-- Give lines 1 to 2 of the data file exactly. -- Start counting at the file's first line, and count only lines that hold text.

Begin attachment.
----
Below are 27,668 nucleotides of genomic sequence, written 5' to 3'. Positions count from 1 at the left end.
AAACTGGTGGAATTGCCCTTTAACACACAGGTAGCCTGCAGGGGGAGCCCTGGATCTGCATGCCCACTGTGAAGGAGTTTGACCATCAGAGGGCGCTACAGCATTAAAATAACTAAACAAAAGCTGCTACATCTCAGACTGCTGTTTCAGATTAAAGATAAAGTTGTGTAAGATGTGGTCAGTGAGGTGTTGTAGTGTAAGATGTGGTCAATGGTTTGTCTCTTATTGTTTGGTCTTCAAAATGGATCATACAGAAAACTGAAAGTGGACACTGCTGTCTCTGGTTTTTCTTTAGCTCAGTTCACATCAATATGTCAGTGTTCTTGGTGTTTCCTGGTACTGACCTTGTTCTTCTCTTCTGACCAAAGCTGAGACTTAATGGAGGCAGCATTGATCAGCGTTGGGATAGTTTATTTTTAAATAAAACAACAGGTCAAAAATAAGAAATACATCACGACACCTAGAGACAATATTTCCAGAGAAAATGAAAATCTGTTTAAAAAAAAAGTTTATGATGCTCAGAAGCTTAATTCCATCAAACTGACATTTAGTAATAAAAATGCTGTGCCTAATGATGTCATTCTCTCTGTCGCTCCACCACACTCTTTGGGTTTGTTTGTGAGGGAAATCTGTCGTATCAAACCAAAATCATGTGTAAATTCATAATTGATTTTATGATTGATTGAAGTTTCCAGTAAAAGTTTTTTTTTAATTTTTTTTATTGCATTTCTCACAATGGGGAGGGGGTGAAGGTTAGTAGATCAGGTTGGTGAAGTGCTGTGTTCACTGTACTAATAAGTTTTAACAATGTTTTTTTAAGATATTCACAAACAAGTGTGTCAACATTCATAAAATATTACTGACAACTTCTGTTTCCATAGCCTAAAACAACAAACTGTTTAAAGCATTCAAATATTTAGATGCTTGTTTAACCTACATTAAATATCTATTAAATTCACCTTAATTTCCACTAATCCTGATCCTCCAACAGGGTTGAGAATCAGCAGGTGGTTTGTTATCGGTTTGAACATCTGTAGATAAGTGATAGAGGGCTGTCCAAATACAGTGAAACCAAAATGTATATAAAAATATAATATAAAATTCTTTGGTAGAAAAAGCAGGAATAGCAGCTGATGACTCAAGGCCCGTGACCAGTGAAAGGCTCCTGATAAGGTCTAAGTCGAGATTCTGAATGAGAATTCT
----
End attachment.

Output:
Below are 27,668 nucleotides of genomic sequence, written 5' to 3'. Positions count from 1 at the left end.
AAACTGGTGGAATTGCCCTTTAACACACAGGTAGCCTGCAGGGGGAGCCCTGGATCTGCATGCCCACTGTGAAGGAGTTTGACCATCAGAGGGCGCTACAGCATTAAAATAACTAAACAAAAGCTGCTACATCTCAGACTGCTGTTTCAGATTAAAGATAAAGTTGTGTAAGATGTGGTCAGTGAGGTGTTGTAGTGTAAGATGTGGTCAATGGTTTGTCTCTTATTGTTTGGTCTTCAAAATGGATCATACAGAAAACTGAAAGTGGACACTGCTGTCTCTGGTTTTTCTTTAGCTCAGTTCACATCAATATGTCAGTGTTCTTGGTGTTTCCTGGTACTGACCTTGTTCTTCTCTTCTGACCAAAGCTGAGACTTAATGGAGGCAGCATTGATCAGCGTTGGGATAGTTTATTTTTAAATAAAACAACAGGTCAAAAATAAGAAATACATCACGACACCTAGAGACAATATTTCCAGAGAAAATGAAAATCTGTTTAAAAAAAAAGTTTATGATGCTCAGAAGCTTAATTCCATCAAACTGACATTTAGTAATAAAAATGCTGTGCCTAATGATGTCATTCTCTCTGTCGCTCCACCACACTCTTTGGGTTTGTTTGTGAGGGAAATCTGTCGTATCAAACCAAAATCATGTGTAAATTCATAATTGATTTTATGATTGATTGAAGTTTCCAGTAAAAGTTTTTTTTTAATTTTTTTTATTGCATTTCTCACAATGGGGAGGGGGTGAAGGTTAGTAGATCAGGTTGGTGAAGTGCTGTGTTCACTGTACTAATAAGTTTTAACAATGTTTTTTTAAGATATTCACAAACAAGTGTGTCAACATTCATAAAATATTACTGACAACTTCTGTTTCCATAGCCTAAAACAACAAACTGTTTAAAGCATTCAAATATTTAGATGCTTGTTTAACCTACATTAAATATCTATTAAATTCACCTTAATTTCCACTAATCCTGATCCTCCAACAGGGTTGAGAATCAGCAGGTGGTTTGTTATCGGTTTGAACATCTGTAGATAAGTGATAGAGGGCTGTCCAAATACAGTGAAACCAAAATGTATATAAAAATATAATATAAAATTCTTTGGTAGAAAAAGCAGGAATAGCAGCTGATGACTCAAGGCCCGTGACCAGTGAAAGGCTCCTGATAAGGTCTAAGTCGAGATTCTGAATGAGAATTCT